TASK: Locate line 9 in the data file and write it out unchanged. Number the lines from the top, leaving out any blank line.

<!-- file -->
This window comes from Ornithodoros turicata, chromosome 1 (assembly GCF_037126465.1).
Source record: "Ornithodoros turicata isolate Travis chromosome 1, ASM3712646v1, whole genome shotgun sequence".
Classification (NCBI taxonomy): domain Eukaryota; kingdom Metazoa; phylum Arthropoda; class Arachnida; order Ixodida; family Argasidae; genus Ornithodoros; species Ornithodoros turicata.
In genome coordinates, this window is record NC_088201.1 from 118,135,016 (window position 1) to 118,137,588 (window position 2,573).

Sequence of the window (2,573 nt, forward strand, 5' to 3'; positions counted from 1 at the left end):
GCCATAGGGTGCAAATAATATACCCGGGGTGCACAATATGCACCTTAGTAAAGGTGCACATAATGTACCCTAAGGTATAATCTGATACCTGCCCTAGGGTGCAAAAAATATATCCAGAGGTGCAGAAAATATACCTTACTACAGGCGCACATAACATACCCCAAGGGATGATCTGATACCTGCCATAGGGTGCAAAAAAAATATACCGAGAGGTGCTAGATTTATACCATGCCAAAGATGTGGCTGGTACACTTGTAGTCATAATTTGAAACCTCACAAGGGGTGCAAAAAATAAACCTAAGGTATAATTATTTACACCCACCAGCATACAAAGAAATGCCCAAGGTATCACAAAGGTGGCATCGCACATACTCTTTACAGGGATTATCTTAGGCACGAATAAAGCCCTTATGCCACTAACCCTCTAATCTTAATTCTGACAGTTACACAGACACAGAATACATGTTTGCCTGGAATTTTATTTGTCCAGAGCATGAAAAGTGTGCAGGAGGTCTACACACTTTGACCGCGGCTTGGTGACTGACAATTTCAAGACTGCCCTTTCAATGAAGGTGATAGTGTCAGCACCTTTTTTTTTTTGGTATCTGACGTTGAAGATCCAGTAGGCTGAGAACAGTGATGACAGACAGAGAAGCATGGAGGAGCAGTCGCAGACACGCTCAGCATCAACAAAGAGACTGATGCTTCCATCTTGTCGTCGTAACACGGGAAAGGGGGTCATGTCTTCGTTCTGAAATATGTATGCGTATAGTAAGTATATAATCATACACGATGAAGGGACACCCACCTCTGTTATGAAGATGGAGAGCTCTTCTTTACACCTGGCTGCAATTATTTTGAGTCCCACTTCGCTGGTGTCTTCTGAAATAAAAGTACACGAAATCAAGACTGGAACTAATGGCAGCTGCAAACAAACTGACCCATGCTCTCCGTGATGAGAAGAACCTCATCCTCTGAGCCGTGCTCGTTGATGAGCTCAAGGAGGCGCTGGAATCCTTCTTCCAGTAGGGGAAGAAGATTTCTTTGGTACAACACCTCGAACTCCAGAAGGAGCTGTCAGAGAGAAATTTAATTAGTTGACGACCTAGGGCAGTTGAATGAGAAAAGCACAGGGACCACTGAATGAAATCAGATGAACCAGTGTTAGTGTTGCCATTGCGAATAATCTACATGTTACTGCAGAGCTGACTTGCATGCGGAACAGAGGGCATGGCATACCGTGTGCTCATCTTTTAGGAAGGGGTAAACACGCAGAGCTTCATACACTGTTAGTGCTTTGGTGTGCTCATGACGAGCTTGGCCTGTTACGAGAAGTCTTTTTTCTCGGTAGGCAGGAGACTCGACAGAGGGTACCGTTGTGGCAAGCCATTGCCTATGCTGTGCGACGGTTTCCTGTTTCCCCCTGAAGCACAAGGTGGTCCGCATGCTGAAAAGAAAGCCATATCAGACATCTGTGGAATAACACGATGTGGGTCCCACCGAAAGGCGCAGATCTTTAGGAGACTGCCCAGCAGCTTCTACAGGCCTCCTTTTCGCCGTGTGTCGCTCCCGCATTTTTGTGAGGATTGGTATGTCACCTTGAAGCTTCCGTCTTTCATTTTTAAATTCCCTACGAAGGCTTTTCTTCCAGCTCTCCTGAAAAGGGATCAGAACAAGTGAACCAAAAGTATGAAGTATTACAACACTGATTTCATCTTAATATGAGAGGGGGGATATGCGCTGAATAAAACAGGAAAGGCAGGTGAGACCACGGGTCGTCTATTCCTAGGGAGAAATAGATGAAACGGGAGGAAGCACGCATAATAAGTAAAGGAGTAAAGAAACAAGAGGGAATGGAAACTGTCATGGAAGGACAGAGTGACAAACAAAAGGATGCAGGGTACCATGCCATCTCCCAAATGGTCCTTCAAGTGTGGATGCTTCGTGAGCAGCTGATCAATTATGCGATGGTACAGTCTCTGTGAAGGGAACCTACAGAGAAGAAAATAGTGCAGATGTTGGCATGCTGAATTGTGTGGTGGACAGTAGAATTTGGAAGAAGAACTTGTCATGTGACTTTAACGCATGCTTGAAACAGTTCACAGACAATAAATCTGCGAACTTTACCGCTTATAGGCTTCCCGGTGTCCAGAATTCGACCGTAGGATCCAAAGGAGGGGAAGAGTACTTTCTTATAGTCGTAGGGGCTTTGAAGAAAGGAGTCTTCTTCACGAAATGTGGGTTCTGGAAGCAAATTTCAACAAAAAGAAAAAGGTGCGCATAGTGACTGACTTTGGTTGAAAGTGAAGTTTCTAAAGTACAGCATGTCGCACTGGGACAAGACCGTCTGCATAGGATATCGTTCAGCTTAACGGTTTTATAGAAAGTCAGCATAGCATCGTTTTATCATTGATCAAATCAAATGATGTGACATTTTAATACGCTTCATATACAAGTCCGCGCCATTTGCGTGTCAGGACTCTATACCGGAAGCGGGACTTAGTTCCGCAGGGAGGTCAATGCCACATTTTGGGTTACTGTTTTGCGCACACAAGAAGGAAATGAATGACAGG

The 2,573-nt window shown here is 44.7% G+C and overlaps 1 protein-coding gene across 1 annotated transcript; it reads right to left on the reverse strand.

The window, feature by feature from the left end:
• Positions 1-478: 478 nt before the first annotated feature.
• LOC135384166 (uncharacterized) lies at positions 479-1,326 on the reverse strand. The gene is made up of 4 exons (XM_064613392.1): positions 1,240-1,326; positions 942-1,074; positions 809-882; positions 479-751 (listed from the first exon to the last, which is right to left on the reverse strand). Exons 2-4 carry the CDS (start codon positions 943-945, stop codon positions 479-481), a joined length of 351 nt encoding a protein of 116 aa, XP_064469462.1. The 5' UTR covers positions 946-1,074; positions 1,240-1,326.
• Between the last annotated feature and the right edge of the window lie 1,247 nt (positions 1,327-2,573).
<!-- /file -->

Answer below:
• Positions 1-478: 478 nt before the first annotated feature.